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Thread: Big Blue Card Scrapers

  1. #1
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    Big Blue Card Scrapers

    I have two blades for Big Blue (my resaw bandsaw) that are of no use on the saw, one that came with the saw is missing more teeth than it still has, and the other got "Kinked" when something slipped the should not have......

    OK this is what I'm starting with......

    Attachment 5452

    Yep, I see a lot of card scrapers there

    I cut the blade at one point...........

    Attachment 5453
    ......... and now I have a lot of long blades!

    Attachment 5454
    I made up a clamp/jig of sorts to cut the blade up into 4" long pieces.
    I found that I did not have to cut all the way through the blade, just score it and then it would snap off.

    Attachment 5455
    Next I made another little jig to hold the toothed edge up, so I could cut them off...........

    Attachment 5456
    Smooth cut

    I then filed and burnished an edge on the new card scraper...............

    Attachment 5457

    ............and it works!

    I see about 20 scrapers in that one blade, and I have another one in waiting!

    I guess I can make various shapes....................hey Alex, need some scrapers!

    Cheers!
    The pessimist complains about the wind; the optimist expects it to change; the realist adjusts the sails.
    William Arthur Ward

  2. #2
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    Very cool Stu. Actually i have a bunch of scrapers but would like to have a couple of curved ones like this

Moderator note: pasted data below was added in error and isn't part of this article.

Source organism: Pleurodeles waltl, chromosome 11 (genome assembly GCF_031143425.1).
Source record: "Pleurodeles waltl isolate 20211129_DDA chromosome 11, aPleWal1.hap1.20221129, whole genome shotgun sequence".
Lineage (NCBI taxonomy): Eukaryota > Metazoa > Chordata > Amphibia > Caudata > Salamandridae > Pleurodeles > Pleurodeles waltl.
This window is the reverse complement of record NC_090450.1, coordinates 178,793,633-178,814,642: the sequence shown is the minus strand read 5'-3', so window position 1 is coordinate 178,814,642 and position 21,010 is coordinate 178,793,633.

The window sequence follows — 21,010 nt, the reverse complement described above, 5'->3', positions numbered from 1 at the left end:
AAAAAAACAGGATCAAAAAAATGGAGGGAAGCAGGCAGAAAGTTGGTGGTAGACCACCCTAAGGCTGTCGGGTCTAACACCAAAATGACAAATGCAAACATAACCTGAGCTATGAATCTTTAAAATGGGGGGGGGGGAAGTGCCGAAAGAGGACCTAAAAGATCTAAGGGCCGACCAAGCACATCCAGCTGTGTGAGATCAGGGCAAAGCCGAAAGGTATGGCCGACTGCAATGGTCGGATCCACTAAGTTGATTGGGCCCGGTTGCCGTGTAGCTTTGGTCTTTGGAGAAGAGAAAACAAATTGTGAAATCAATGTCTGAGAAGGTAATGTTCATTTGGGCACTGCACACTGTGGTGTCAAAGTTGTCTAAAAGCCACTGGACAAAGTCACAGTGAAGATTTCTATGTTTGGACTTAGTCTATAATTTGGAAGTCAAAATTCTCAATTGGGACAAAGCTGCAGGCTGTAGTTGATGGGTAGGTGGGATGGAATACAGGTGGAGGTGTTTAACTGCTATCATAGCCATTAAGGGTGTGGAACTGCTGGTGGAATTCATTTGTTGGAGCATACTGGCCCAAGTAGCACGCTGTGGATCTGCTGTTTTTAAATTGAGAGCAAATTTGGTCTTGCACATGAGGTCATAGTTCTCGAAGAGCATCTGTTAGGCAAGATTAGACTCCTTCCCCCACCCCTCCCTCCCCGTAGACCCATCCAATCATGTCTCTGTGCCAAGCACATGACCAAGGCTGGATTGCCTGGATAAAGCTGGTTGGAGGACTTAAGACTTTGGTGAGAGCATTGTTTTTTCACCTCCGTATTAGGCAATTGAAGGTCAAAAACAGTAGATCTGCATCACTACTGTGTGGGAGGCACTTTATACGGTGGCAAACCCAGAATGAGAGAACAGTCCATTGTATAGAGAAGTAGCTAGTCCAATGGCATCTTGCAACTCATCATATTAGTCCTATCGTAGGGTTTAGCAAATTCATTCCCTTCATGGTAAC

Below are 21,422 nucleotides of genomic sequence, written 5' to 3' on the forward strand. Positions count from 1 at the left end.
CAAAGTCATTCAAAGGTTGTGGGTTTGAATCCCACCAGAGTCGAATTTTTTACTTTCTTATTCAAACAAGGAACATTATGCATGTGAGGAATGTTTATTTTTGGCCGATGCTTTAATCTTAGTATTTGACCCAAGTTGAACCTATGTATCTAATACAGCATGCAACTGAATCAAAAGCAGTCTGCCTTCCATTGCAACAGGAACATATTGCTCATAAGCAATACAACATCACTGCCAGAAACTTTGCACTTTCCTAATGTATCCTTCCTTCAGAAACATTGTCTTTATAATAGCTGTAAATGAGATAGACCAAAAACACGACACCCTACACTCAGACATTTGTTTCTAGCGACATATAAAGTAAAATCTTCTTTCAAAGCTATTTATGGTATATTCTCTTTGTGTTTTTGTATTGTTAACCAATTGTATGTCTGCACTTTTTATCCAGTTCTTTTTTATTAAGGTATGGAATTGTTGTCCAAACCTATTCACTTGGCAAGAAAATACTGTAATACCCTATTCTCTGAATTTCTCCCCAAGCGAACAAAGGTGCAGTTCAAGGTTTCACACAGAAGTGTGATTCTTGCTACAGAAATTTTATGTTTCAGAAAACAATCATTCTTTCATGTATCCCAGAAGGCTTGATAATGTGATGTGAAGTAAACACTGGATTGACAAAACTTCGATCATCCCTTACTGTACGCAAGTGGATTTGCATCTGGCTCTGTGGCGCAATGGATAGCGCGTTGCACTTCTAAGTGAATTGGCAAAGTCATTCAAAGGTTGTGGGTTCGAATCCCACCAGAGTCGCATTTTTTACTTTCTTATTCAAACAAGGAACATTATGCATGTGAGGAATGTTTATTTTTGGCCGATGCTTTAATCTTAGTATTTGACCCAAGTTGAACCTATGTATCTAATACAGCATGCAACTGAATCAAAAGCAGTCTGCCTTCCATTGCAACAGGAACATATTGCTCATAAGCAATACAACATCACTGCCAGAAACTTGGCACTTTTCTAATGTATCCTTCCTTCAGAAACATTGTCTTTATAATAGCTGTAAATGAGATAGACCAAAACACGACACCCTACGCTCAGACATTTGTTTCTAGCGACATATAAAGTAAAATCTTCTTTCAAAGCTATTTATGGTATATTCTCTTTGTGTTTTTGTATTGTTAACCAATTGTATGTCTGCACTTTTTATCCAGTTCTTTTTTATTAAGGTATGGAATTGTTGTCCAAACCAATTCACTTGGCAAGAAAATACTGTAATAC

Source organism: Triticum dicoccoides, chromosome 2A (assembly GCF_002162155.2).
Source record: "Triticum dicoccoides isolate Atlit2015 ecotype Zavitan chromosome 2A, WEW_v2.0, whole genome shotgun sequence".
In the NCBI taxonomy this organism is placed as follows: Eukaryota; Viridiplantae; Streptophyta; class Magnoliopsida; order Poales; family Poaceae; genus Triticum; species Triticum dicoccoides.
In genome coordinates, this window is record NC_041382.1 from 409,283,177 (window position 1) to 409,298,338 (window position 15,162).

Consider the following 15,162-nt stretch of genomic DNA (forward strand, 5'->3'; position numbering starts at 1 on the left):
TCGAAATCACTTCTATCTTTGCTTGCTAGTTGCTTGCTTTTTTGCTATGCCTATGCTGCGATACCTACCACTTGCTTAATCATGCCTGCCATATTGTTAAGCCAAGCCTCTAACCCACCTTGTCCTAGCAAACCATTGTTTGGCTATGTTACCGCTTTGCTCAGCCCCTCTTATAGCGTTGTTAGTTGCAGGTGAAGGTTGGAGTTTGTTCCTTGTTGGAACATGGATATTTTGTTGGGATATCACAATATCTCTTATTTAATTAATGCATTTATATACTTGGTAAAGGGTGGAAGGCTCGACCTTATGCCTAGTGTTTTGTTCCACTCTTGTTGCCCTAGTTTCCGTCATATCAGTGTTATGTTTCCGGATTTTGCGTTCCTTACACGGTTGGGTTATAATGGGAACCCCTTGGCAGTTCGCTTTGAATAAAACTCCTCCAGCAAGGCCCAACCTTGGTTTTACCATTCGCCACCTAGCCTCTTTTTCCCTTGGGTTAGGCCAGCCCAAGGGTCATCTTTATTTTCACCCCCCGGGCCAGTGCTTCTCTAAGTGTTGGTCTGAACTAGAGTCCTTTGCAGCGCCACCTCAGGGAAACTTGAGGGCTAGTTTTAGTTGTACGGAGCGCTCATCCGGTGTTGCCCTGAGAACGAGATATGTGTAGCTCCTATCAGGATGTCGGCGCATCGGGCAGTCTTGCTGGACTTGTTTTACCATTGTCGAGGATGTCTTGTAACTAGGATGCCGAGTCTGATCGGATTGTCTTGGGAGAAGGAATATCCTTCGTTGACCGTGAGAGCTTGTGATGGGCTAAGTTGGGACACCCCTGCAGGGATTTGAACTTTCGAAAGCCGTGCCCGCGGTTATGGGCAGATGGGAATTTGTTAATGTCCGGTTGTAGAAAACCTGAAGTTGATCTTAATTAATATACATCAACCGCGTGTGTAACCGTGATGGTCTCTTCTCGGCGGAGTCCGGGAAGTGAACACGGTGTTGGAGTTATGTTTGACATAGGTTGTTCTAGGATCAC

http://www.leevalley.com/wood/page.a...at=1,310,41069

    If you can set aside a couple of rectangles that would be great.

  3. #3
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    Quote Originally Posted by Alex Reid View Post
    Very cool Stu. Actually i have a bunch of scrapers but would like to have a couple of curved ones like this

    http://www.leevalley.com/wood/page.a...at=1,310,41069

    If you can set aside a couple of rectangles that would be great.
    I've sent you six
    The pessimist complains about the wind; the optimist expects it to change; the realist adjusts the sails.
    William Arthur Ward

  4. #4
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    Well, I did a bit more tuning on the card scraper, and got much bette results...............

    Attachment 5498
    I think that is more like it, more shavings, and less "dust"


    You know, somedays I just have to put the "Stu" in stupid, dunno why, but I thought the steel in these blades would be REALLY hard and I would "HAVE TO" use the abrasives to cut off pieces, well, I just had the idea to cut the blade up with my tin snips, the ides just "Popped" into my little brain, and guess what............


    Attachment 5499

    Yep, that sure is a lot easier

    Attachment 5500
    less mess, no noise, no dust........ making hand tools with hand tools, can't be much better than that!

    Cheers!
    The pessimist complains about the wind; the optimist expects it to change; the realist adjusts the sails.
    William Arthur Ward

  5. #5
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    Stu,